Galloway makes plenty of enemies as he sifts through stories about lucrative land deals, possible drug connections, and uncovers evidence suggesting the homicide may have been elaborate suicide. As he attempts to navigate through an unfamiliar rural landscape, he does his best not to succumb to an old drug addiction, or become confused by one of his occasional hallucinations. Oh, and a Pittsburgh drug gang enforcer known as The Lithuanian—if he’s even real—is tracking Galloway and wants to take his eyes. Galloway would rather keep those.

In Bolt Action Remedy, the typically quiet streets of Washaway Township, Pennsylvania become the epicenter of a mystery involving elite athletes and old grudges. For Galloway, the problems keep piling up and somebody out there believes problems should be dealt with by employing the most permanent of remedies.

AVAILABLE NOW!

image1Cyprus Keller wants a future.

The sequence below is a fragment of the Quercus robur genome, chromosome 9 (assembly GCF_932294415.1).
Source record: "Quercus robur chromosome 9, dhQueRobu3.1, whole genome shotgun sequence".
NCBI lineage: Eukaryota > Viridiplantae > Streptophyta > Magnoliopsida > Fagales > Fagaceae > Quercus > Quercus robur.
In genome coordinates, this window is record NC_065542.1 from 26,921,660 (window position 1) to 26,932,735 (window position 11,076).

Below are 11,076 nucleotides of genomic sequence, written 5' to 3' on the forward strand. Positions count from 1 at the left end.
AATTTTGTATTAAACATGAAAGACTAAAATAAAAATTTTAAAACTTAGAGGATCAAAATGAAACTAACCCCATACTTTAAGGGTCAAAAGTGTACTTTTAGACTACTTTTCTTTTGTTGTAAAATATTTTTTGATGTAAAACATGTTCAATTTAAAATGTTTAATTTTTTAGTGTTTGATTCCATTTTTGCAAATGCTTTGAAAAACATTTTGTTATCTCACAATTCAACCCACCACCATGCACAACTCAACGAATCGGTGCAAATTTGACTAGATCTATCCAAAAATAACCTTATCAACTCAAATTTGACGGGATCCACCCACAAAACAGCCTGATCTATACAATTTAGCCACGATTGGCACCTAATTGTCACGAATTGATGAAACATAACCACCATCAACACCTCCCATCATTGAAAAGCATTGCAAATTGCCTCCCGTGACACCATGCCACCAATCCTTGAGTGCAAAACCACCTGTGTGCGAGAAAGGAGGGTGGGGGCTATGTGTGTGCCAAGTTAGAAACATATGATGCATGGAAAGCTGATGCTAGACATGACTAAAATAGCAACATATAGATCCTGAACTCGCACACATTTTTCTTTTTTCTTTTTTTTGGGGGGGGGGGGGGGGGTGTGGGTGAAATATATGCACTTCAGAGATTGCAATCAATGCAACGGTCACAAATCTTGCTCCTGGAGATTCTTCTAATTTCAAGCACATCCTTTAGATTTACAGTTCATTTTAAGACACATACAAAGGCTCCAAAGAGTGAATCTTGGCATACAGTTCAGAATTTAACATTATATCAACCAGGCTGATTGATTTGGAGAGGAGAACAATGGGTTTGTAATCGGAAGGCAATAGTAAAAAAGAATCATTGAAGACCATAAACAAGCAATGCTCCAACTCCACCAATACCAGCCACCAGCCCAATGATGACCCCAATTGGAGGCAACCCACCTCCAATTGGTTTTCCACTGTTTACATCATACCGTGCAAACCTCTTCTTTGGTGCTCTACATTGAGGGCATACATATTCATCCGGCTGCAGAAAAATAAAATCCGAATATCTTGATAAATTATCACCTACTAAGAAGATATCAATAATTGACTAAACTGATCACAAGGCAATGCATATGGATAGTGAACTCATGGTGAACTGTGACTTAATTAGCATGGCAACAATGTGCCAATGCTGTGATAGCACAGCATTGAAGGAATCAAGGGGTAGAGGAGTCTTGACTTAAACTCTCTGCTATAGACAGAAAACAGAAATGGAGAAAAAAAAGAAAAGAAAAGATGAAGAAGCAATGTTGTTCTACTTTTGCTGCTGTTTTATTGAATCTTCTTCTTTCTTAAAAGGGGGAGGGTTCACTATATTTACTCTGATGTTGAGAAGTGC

Jackson Channing has a past.
Robert Chalk has a rifle and a mission.  Kill Cyprus Keller and anyone who gets in his way.

 

An addict is killing Pittsburgh city officials, but Homicide Detective Jackson Channing has his own addiction.

cropped-measure-twice-750-x-1200-jpeg.jpg

Also:

In the Pittsburgh Marathon, more than 18,000 people will participate. 4,500 people will attempt to cover the full 26.2 miles. Over 200 of the participants will quit, realizing it just wasn’t their day. More than 100 will get injured and require medical treatment. One man is going to be murdered.  When Dr. Cyprus Keller lines up to start the race, he knows a man is going to die for one simple reason. He’s going to kill him.

resolve-cover art CL (1)

Finalist – 2014 International Thriller Writers Awards – Best First Novel
Named one of the BEST BOOKS of 2013 by Suspense Magazine!
Top Ten Books of the Year – Authors on the Air

 And look for my short story FOUR DAYS FOREVER in the LEGACY anthology

 

 

 

 

 

 

 

 

 

 

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So, I Decided to Quit Writing

“What do you write?”

It was a simple question being asked of me at the Bouchercon World Mystery Convention in Toronto last year. I’d already participated in a panel discussion and answered similar questions, but this time I was being asked by the wildly successful Blake Crouch (Wayward Pines, Dark Matter, Good Behavior, etc.) while we were standing in the hotel lobby. Everybody knew of him. A handful people knew of me.

I shrugged and said, “I just released my fourth breakout novel.”